Iowa mobile simulation lab prepares first responders for 500-mile bicycle ride across state
SIM-IA has been visiting cities on the RAGBRAI route to offer EMS training through clinical scenarios
By Olivia Allen
Moline Dispatch and Rock Island Argus
DAVENPORT, Iowa — Local first responders geared up for possible health-related RAGBRAI crises this week, prepping for the cyclists’ conclusion to their roughly 500-mile ride to Davenport on Saturday.
The training came courtesy of the University of Iowa College of Nursing’s semi-sized “Simulation in Motion-Iowa” (SIM-IA) mobile education truck. The truck has for two weeks been visiting cities on the RAGBRAI route to supply clinical education to EMTs, paramedics, nurses and physicians.
Each session includes simulated clinical scenarios, such as traumatic injuries, that may occur during RAGBRAI, allowing local healthcare professionals to ensure they have the skills and experience to respond.
It’s often difficult for fire departments to simulate lifelike, interactive emergency scenarios, said Davenport’s EMS Division Captain Todd Whitchelo.
“There are a lot of skills that we perform that you really can’t practice on a real person,” he said, citing examples, such as intubation and drug administration.
But with SIM-IA, first responders can do just that — in a controlled environment.
“We’re taking advantage of technology here. It’s pretty much cutting-edge " Whitchelo said. “It allows our paramedics and our EMTs to really get into the scenario versus just going through the motions. That, in turn, allows us to provide a better service to the public.”
Fully equipped SIM-IA trucks contain a simulated emergency bay, video control room, an ambulance box and four patient-simulator mannequins of various ages.
During the training, decisions are immediately reflected in the mannequins’ vital signs, requiring healthcare providers to judge for themselves what their next step must be.
“They (mannequins) don’t get up and walk away,” said Kolby Schmeizer, SIM-IA education coordinator. “That’s about the only thing they cannot do.”
On Tuesday, participants had to tend to “Jack” — who suffered from a heatstroke — and “Candy,” a 33-week pregnant mannequin who was hit by a car and fell into a ditch.
“Today’s scenarios are all brand-new, just for RAGBRAI,” said Schmeizer. “Things that you don’t see a lot but are very critical is kind of the point here.”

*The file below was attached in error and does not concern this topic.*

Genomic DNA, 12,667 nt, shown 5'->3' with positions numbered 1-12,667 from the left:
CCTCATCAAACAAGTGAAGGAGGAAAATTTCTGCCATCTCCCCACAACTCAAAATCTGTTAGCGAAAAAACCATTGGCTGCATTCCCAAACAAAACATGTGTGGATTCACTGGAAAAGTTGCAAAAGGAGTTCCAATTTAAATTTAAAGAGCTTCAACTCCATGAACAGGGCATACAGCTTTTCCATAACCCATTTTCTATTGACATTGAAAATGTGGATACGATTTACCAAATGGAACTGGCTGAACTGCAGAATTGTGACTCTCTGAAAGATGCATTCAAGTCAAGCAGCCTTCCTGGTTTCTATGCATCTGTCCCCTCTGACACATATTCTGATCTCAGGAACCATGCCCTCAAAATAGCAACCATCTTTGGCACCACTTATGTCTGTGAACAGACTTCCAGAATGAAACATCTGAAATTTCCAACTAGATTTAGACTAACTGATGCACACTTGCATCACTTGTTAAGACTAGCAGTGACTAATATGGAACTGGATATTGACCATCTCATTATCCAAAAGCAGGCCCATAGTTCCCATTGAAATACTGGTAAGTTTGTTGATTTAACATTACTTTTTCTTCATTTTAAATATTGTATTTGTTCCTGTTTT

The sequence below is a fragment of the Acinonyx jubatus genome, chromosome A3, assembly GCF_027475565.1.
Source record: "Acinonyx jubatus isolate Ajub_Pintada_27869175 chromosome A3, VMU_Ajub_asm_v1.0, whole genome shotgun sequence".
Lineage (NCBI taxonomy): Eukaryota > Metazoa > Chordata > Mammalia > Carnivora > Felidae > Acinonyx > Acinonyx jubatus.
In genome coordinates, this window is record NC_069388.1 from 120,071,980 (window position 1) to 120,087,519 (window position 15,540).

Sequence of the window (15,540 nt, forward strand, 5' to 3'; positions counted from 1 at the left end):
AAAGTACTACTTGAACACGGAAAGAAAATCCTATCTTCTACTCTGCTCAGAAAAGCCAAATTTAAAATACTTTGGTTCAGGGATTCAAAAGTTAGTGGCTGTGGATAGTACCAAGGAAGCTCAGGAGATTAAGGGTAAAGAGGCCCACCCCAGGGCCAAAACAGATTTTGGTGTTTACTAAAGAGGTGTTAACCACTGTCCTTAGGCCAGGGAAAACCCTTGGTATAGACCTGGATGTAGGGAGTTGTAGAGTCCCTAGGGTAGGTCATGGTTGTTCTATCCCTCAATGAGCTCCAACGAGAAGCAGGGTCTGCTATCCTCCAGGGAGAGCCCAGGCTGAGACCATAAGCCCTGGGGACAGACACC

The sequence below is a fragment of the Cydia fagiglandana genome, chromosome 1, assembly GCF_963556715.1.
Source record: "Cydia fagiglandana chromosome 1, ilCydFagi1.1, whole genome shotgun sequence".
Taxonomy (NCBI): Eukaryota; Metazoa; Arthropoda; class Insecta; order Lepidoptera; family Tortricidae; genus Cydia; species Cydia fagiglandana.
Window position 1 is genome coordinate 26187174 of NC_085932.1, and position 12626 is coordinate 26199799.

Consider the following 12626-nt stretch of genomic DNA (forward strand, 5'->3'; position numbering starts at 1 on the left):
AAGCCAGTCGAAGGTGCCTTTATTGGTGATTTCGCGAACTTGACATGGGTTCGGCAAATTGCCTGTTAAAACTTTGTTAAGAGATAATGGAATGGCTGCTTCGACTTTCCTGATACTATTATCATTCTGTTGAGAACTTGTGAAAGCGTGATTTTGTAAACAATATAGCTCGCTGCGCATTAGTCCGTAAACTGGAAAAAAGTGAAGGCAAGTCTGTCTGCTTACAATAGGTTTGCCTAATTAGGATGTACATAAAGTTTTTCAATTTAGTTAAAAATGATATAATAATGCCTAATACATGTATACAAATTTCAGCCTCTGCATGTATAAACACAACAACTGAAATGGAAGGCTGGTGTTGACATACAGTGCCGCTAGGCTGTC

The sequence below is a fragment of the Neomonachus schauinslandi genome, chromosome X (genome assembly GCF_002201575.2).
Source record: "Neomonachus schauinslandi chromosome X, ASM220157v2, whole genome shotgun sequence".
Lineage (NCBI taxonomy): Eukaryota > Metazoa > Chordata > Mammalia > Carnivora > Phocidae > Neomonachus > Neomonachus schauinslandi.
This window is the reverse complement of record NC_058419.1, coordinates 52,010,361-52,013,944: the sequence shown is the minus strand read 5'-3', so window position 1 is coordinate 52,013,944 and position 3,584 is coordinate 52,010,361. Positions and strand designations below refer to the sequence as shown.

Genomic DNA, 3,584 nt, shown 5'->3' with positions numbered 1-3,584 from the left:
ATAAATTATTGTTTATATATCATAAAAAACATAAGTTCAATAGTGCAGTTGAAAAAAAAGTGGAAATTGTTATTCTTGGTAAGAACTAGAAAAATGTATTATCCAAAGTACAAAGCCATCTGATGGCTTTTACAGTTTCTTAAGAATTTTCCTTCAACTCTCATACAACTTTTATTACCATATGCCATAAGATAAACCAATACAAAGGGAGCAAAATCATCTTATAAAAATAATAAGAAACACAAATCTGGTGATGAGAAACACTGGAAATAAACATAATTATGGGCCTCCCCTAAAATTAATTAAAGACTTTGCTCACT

When it comes to events like RAGBRAI that pose higher risks of physical injury or exhaustion, hands-on practice makes perfect.
“It becomes muscle memory,” Schmeizer said. "... like if I’ve had a hiccup in the simulation lab, next time, I know not to do it that way. So then, they’ll (first responders) be more successful.”
To Captain Ryan Stremlow, SIM-IA is an opportunity to learn and grow as a provider.
“We’re kind of trained in a certain manner, and (SIM-IA) comes in and gives us a little bit different look on a similar training,” he said.
With RAGBRAI in Davenport at the same time as the Quad-City Times Bix 7, and the Mississippi Valley Fair soon after, Stremlow and Whitchelo agree the simulations are timely.
“I think what stood out to me is they tried to make it pertinent to the time of year,” Stremlow said.
Schmeizer said continuing SIM-IA’s RAGBRAI tour is “a must.”
“We enjoy it,” she said. “The stops are always different each year, so it’s kind of fun to go out, interact and refresh on our skills before RAGBRAI comes through those areas.”
Since launching in the summer 2022, the SIM-IA program has trained more than 2,500 healthcare professionals in 53 counties.
Brian Mohr, District Chief of Training, said Davenport Fire has used SIM-IA before for medical training.
He foresees the partnership continuing.
“We would like to see them visit at least once a year, if possible,” Mohr said. “We have three shifts, so in the past, we have had them scheduled to work with each one.”
To learn more about SIM-IA, or to schedule your own sessions, visit https://sim-ia.uiowa.edu//.